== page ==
On Jonathan Powell – a vision is needed for talking to terrorists

I haven’t yet managed to read Jonathan Powell’s new book: Talking to Terrorists: How to End Armed Conflicts”,  but potted  versions like this one in Prospect magazine  delivers his thesis with his usual crispness.

“In democracies we cannot kill all the terrorists, so we will have to talk to them at some stage!

And just in case you think  he has been seduced by his own experience, he anticipates  the obvious criticism.

I am not suggesting that there is a Northern Ireland “model” that can be deployed elsewhere unaltered—that would be ludicrous: each conflict has different causes and will have different solutions—but it would equally be nonsense to suggest that none of the lessons we learned in the negotiations in Northern Ireland, from our successes and our failures, could be applied elsewhere.

Powell chose his examples astutely, from the contemporary world than from the end of Empire where contrary to common  belief most British withdrawals were not carried out at the point of insurgent guns. The book is sympathetically reviewed by perhaps the best reporter of the Iraq-Syria crisis, Patrick Cockburn. This is a telling point, also highlighted by Cockburn.

When governments do engage with terrorists they almost always leave it far too late. General David Petraeus admits that in Iraq the US government delayed too long before talking to those “with American blood on their hands.” In the case of the Taliban, despite a long mating ritual, a sustained peace process with the US has still not begun, even though NATO forces will leave Afghanistan in the course of 2014. The process of engaging with these groups and winning their trust takes a lot longer than people realise. They need time to adjust to the outside world and grasp what might be a realistic demand and what is not. When we do eventually engage, we forget the techniques and skills we learned last time.

But success is about more than technique and more even than talking to terrorists. A vision of outcome is needed to talk about. In our case this was lamentably absent for decades as governments havered between a barely suppressed  urge to scuttle and  upholding  what was  – just about –  a defensible constitutional position. This political vacuum was arguably a bigger problem than the pitfalls of counterinsurgency among a civil population. The political uncertainty lasted so long because the normal pressures which usually lead to accommodations inside a state barely existed, as Northern Ireland is largely outside the party system of government. It is this system that really holds the Union together – shakily as we see it today.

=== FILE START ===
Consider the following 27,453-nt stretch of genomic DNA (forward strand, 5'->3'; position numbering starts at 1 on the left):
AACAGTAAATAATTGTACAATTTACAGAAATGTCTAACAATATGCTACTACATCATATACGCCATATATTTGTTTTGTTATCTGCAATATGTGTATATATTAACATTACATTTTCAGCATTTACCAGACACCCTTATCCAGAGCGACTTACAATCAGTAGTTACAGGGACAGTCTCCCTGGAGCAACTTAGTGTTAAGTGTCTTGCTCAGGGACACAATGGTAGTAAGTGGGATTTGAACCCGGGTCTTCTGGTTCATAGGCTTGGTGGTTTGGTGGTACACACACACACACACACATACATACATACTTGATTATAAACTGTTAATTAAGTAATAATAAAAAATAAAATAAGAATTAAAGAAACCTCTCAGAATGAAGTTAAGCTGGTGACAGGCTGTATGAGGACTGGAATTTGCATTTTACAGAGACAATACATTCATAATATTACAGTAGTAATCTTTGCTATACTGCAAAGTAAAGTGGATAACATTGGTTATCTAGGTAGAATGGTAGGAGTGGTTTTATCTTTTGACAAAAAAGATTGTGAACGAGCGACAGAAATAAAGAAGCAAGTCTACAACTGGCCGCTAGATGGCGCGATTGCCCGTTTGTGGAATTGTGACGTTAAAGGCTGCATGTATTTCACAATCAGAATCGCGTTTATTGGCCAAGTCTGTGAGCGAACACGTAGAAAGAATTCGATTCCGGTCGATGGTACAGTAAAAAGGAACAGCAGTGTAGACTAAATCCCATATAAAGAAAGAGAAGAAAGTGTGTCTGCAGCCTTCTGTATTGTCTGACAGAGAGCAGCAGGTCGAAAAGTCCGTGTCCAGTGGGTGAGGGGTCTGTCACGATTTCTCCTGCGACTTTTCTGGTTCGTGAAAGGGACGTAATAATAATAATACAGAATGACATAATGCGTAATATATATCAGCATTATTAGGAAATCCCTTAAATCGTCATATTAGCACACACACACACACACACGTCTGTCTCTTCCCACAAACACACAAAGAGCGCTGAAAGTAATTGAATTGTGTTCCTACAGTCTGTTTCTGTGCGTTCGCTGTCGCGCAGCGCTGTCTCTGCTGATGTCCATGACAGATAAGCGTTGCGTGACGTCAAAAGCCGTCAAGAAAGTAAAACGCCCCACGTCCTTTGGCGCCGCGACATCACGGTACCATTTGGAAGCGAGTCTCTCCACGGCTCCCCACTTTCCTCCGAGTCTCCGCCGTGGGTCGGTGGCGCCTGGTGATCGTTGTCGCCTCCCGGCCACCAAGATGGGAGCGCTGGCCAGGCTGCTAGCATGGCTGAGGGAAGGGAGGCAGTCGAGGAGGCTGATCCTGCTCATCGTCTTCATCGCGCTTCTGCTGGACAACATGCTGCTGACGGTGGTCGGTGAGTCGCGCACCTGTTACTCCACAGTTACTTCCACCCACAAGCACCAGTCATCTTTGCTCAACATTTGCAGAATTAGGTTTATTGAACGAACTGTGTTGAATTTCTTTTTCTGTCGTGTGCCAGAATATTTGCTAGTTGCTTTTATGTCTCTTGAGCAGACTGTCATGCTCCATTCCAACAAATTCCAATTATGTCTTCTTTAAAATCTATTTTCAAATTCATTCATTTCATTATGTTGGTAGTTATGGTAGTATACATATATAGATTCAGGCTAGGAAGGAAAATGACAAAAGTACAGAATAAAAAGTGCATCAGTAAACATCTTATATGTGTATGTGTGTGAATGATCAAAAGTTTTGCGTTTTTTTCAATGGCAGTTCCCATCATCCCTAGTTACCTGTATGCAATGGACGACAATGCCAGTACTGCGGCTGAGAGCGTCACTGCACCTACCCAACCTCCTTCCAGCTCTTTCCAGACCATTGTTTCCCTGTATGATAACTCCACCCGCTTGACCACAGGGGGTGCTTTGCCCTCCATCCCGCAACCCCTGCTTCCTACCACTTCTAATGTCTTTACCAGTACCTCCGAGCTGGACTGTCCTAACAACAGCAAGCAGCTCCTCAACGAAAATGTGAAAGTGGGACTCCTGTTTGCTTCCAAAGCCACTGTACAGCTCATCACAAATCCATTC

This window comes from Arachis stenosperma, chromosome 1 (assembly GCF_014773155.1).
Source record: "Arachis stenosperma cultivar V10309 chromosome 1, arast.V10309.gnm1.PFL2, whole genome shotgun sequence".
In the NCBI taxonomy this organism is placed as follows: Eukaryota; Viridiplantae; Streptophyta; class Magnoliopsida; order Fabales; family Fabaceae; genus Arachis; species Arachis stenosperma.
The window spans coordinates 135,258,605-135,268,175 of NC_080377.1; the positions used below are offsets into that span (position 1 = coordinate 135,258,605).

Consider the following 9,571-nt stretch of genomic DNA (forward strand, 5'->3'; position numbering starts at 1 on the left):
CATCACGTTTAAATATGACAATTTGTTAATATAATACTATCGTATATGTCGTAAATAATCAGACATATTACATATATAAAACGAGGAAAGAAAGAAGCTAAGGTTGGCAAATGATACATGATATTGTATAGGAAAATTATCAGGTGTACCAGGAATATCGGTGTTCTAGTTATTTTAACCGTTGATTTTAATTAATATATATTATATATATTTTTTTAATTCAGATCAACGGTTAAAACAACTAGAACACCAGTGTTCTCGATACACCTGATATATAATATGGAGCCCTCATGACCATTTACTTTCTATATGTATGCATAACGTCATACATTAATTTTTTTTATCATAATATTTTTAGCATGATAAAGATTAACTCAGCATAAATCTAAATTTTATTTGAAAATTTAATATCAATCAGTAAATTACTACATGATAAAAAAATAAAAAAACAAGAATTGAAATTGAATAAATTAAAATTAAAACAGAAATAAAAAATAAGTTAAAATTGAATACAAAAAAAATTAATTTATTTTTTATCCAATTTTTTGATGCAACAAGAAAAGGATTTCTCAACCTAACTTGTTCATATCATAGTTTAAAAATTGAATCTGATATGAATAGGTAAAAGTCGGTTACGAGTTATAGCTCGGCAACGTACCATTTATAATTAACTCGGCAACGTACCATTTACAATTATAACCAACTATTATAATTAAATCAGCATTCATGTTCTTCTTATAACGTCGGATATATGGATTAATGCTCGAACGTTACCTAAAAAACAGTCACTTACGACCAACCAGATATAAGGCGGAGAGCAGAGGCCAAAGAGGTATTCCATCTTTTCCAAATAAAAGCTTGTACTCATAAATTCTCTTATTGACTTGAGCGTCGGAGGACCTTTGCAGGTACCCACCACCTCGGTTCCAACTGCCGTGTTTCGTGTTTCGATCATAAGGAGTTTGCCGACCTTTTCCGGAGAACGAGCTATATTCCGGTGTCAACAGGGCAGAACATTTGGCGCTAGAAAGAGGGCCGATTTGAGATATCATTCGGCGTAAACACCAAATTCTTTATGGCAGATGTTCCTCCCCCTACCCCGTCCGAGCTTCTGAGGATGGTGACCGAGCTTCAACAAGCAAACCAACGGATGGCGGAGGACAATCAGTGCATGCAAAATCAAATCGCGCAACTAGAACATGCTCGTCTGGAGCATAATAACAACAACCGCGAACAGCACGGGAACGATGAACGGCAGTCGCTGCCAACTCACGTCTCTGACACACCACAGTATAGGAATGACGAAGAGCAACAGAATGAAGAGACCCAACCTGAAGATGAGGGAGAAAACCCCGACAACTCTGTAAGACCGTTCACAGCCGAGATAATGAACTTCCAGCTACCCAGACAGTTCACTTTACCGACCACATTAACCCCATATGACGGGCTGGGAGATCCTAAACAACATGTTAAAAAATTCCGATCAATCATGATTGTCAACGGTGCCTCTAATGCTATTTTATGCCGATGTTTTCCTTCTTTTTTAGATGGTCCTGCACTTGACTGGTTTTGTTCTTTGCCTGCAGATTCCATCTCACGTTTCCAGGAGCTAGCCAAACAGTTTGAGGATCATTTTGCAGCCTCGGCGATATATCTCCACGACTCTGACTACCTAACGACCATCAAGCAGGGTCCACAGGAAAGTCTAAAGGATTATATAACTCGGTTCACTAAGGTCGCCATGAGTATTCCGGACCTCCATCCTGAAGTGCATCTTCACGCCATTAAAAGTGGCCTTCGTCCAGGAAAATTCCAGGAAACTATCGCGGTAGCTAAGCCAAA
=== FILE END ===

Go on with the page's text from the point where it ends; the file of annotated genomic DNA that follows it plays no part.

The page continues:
Despite all the moral ambiguity embedded in the  GFA, I remain a fan of Powell and Blair who  had one vital perception  different from all  that had  gone before – the  leap of imagination which made  Northern Ireland a  priority, powerfully aided by the fact that New Labour had won a landslide and could count on two terms in office to finish the job.

We should also consider the advantages of talking for the terrorists themselves, who want a way out of a cycle of violence that is sustained by its own momentum and at some indefinable  point begins to sap the will.  Critics might also reflect that such settlements are a beginning more than an end. Once the deal has been done it’s up to dealmakers to make it work or come up with a viable alternative.  People like Jonathan Powell move on.

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  • Michael Henry

    You would be forgiven for thinking Powell started the Peace Process which had begun during the conflict in the early 80s-Powell and Blair’s finger-prints are all over the Iraq debacle so we know those two have not got a clue about looking for peace in a conflict zone- and the Brits are still bombing today so they are not interested in Peace-Maybe Powell should use that incredible influence that he thinks he as and try and stop the RAF bombing civilians in Iraq- that would be some feat- to try and get the Brits into a Peaceful mode-

  • given that lines of communication were open since the 1970s (and arguably before then) it took 30/40 years? At least 25 before the Belfast Agreement.

  • Slater

    Did we talk to Hitler when he was plainly defeated? Or insist on unconditional surrender.

  • carl marks

    Not the same thing, there is a big difference between regular war and guerrilla/terrorist war (it should be noted that regular war has a terrorist component, remember Shock and Awe tactics in Baghdad)
    I don’t think we would be in a very good place if we had not compromised!

  • I’ve posted a quick review of Saturday night’s conversation
    with Jonathan Powell at the Belfast Festival